Internal cueing of movement timing is disturbed by malfunctioning basal ganglia – cortical circuitry in people with PD (Herrojo Ruiz et al., 2014). However, external auditory cuing in the form of metronome pulses or rhythmic music can enable affected individuals to initiate steps and maintain gait movements (Benoit et al., 2014; Mainka, 2015) or can train sequences of action related to everyday tasks (Pohl et al., 2013). In music with a clear beat, the steady temporal input serves as a continuous reference, creating a rhythmic template that influences the motor system’s ability to coordinate and execute movement (Nombela et al., 2013). As the pattern of regular external cues generates temporal expectations, the temporal-motor system begins to act on those expectations, predicting subsequent beats and priming movement in anticipation of them (Nombela et al., 2013; Benoit et al., 2014). In the absence of a healthy basal ganglia timing system, the cerebellar–thalamic–cortical network seems to be recruited to mediate the entrainment process, or synchronization of movement to sound (Thaut, 2008; Nombela et al., 2013; Benoit et al., 2014; Raglio, 2015). In addition, cueing through a neurologic music therapy technique known as Rhythmic Auditory Stimulation (RAS) has been shown to help normalize multiple gait parameters including velocity, cadence, and stride length (Thaut et al., 1996; McIntosh et al., 1997; Arias and Cudeiro, 2010) even on individuals with mild cognitive impairment (Rochester et al., 2009).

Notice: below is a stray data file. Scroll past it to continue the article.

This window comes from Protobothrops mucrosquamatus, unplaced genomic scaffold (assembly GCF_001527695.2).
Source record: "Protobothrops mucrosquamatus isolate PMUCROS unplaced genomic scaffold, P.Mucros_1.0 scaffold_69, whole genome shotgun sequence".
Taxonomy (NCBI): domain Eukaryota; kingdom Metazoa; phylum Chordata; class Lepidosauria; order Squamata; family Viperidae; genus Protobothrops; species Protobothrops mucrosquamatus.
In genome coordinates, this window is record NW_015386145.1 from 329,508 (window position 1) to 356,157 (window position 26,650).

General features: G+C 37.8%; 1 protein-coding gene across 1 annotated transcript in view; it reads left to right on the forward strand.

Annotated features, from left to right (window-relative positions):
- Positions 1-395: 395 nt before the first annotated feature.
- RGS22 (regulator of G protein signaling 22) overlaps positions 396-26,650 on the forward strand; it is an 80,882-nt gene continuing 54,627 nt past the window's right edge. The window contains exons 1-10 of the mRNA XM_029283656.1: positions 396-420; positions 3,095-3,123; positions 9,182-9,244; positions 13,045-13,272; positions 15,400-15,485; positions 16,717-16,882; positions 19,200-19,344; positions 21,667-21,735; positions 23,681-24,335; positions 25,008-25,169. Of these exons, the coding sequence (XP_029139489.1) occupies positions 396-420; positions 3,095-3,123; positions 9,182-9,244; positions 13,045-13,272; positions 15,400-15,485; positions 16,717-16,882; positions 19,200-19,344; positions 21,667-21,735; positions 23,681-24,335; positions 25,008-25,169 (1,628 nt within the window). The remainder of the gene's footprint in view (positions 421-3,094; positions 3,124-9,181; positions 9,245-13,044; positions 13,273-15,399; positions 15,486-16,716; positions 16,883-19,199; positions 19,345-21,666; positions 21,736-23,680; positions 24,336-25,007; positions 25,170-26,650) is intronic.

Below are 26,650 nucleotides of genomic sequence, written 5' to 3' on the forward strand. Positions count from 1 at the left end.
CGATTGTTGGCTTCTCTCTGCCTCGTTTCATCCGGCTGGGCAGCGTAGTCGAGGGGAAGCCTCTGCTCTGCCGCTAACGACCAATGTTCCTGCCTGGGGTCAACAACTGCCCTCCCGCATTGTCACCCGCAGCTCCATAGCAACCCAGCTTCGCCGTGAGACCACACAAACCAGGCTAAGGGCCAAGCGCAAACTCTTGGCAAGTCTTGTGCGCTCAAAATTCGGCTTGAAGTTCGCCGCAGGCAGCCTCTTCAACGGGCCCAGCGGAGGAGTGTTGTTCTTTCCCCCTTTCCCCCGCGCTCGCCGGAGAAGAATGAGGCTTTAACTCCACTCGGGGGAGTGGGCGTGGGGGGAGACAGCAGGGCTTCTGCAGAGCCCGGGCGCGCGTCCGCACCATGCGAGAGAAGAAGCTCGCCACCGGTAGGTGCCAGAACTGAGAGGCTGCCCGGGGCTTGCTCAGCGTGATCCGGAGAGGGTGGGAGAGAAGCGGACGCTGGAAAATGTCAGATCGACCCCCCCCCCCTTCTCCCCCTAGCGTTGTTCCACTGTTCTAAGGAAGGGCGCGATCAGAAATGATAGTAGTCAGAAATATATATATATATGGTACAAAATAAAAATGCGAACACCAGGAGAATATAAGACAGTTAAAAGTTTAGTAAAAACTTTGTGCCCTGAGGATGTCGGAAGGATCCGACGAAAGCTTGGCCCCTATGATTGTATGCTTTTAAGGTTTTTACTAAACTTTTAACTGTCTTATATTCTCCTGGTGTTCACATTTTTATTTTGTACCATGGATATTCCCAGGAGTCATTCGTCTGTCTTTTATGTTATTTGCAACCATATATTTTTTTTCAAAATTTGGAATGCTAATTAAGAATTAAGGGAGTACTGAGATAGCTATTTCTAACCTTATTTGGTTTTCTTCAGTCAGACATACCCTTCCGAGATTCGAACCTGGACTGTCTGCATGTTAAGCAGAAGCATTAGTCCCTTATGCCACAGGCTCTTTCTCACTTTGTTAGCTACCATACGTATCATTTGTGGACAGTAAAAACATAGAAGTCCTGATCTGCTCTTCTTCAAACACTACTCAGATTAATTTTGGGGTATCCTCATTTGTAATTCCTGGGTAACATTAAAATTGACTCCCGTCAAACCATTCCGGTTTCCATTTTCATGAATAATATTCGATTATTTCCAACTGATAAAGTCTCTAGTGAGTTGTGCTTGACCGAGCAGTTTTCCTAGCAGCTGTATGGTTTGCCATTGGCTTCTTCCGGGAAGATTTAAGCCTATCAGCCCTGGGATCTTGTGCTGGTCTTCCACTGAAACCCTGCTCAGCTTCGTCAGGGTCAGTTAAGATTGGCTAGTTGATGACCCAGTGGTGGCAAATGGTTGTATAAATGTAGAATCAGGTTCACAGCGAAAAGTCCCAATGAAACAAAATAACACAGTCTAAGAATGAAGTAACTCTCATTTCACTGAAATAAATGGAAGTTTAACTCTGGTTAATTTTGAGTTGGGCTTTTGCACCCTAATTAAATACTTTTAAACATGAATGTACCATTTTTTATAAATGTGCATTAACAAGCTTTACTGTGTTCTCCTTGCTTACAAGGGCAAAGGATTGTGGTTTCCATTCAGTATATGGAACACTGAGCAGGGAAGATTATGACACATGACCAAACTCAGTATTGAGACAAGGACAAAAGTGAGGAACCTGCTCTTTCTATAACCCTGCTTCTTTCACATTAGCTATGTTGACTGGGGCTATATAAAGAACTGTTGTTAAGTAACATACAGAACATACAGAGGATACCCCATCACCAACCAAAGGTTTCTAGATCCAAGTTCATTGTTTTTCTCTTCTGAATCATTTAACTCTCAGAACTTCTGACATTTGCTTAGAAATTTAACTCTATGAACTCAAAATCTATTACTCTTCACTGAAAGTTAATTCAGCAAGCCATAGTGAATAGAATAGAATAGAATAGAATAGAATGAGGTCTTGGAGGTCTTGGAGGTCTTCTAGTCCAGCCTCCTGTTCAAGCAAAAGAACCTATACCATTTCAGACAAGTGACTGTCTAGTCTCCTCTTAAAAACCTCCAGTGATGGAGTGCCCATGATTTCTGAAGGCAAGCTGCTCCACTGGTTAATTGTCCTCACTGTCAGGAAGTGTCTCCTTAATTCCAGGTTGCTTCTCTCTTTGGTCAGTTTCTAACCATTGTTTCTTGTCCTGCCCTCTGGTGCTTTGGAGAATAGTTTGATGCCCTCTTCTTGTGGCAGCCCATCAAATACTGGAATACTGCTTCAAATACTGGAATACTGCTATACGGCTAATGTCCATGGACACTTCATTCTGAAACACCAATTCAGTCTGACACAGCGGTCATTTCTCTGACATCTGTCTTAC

Research has shown that music that is familiar is more likely than unfamiliar music to lead to accurate tempo matching and functional strides with RAS (Leow et al., 2015). Familiarity influences emotional arousal; this level of arousal is strongly related to the degree of pleasure experienced by the music listener (van den Bosch et al., 2013). Predictions and expectations of auditory events are made and satisfied when listening to familiar music, resulting in dopamine release in the striatal system (Salimpoor et al., 2011), as well as activation of emotion-related regions (Pereira et al., 2011). Familiar, preferred music can optimize motivation for therapeutic training programs and promote emotional engagement (Mainka, 2015). For example, music therapy has been shown to mitigate speech impairment in PD by facilitating synchronization of articulatory muscle patterns to rhythm, and training respiratory support and control through singing and other vocal exercises. These types of programs are often provided in a group singing or choir context, allowing for rewarding social interaction and improving quality of life (Yinger and LaPointe, 2012; Buetow et al., 2014; Stegemöller et al., 2016). Cognitive abilities have also been improved through music-based training in this population (Pohl et al., 2013).